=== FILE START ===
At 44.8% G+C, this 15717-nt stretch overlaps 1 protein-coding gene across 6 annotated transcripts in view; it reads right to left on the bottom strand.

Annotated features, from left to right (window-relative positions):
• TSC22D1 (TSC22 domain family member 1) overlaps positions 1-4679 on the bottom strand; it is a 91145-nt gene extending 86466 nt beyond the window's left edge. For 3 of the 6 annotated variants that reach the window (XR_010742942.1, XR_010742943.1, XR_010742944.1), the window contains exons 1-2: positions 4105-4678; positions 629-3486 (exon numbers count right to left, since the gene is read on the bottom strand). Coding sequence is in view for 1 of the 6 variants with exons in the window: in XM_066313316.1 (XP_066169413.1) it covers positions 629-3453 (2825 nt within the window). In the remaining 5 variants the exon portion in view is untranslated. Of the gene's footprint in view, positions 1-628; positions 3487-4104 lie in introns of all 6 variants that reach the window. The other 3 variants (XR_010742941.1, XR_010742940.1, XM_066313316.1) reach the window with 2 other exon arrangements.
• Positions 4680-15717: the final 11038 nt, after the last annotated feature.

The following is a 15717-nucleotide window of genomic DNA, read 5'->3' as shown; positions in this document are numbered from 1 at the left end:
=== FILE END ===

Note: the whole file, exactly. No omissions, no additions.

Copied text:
At 44.8% G+C, this 15717-nt stretch overlaps 1 protein-coding gene across 6 annotated transcripts in view; it reads right to left on the bottom strand.

Annotated features, from left to right (window-relative positions):
• TSC22D1 (TSC22 domain family member 1) overlaps positions 1-4679 on the bottom strand; it is a 91145-nt gene extending 86466 nt beyond the window's left edge. For 3 of the 6 annotated variants that reach the window (XR_010742942.1, XR_010742943.1, XR_010742944.1), the window contains exons 1-2: positions 4105-4678; positions 629-3486 (exon numbers count right to left, since the gene is read on the bottom strand). Coding sequence is in view for 1 of the 6 variants with exons in the window: in XM_066313316.1 (XP_066169413.1) it covers positions 629-3453 (2825 nt within the window). In the remaining 5 variants the exon portion in view is untranslated. Of the gene's footprint in view, positions 1-628; positions 3487-4104 lie in introns of all 6 variants that reach the window. The other 3 variants (XR_010742941.1, XR_010742940.1, XM_066313316.1) reach the window with 2 other exon arrangements.
• Positions 4680-15717: the final 11038 nt, after the last annotated feature.

The following is a 15717-nucleotide window of genomic DNA, read 5'->3' as shown; positions in this document are numbered from 1 at the left end: